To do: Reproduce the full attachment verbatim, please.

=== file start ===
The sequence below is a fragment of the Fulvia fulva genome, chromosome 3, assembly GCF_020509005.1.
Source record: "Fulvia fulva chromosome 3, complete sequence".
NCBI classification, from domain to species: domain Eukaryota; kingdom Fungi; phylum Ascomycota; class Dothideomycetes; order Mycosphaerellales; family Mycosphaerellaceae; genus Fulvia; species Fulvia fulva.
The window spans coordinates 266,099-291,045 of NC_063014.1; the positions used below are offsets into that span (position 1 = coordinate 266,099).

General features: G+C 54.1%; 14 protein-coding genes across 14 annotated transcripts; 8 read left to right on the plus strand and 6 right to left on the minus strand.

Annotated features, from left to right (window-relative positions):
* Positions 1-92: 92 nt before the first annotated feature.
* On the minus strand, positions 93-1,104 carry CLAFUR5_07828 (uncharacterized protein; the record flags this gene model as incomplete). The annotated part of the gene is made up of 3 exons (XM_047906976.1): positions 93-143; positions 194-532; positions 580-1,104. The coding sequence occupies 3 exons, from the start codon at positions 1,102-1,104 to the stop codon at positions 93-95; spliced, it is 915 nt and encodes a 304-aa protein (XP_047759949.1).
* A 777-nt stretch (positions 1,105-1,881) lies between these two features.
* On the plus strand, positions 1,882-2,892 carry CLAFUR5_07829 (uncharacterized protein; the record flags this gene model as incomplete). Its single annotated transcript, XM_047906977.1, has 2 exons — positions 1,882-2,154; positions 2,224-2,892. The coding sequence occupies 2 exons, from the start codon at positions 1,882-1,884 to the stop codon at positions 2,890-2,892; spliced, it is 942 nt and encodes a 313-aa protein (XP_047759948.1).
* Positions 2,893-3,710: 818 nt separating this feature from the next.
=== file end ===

The sequence below is a fragment of the Fulvia fulva genome, chromosome 3, assembly GCF_020509005.1.
Source record: "Fulvia fulva chromosome 3, complete sequence".
NCBI classification, from domain to species: domain Eukaryota; kingdom Fungi; phylum Ascomycota; class Dothideomycetes; order Mycosphaerellales; family Mycosphaerellaceae; genus Fulvia; species Fulvia fulva.
The window spans coordinates 266,099-291,045 of NC_063014.1; the positions used below are offsets into that span (position 1 = coordinate 266,099).

General features: G+C 54.1%; 14 protein-coding genes across 14 annotated transcripts; 8 read left to right on the plus strand and 6 right to left on the minus strand.

Annotated features, from left to right (window-relative positions):
* Positions 1-92: 92 nt before the first annotated feature.
* On the minus strand, positions 93-1,104 carry CLAFUR5_07828 (uncharacterized protein; the record flags this gene model as incomplete). The annotated part of the gene is made up of 3 exons (XM_047906976.1): positions 93-143; positions 194-532; positions 580-1,104. The coding sequence occupies 3 exons, from the start codon at positions 1,102-1,104 to the stop codon at positions 93-95; spliced, it is 915 nt and encodes a 304-aa protein (XP_047759949.1).
* A 777-nt stretch (positions 1,105-1,881) lies between these two features.
* On the plus strand, positions 1,882-2,892 carry CLAFUR5_07829 (uncharacterized protein; the record flags this gene model as incomplete). Its single annotated transcript, XM_047906977.1, has 2 exons — positions 1,882-2,154; positions 2,224-2,892. The coding sequence occupies 2 exons, from the start codon at positions 1,882-1,884 to the stop codon at positions 2,890-2,892; spliced, it is 942 nt and encodes a 313-aa protein (XP_047759948.1).
* Positions 2,893-3,710: 818 nt separating this feature from the next.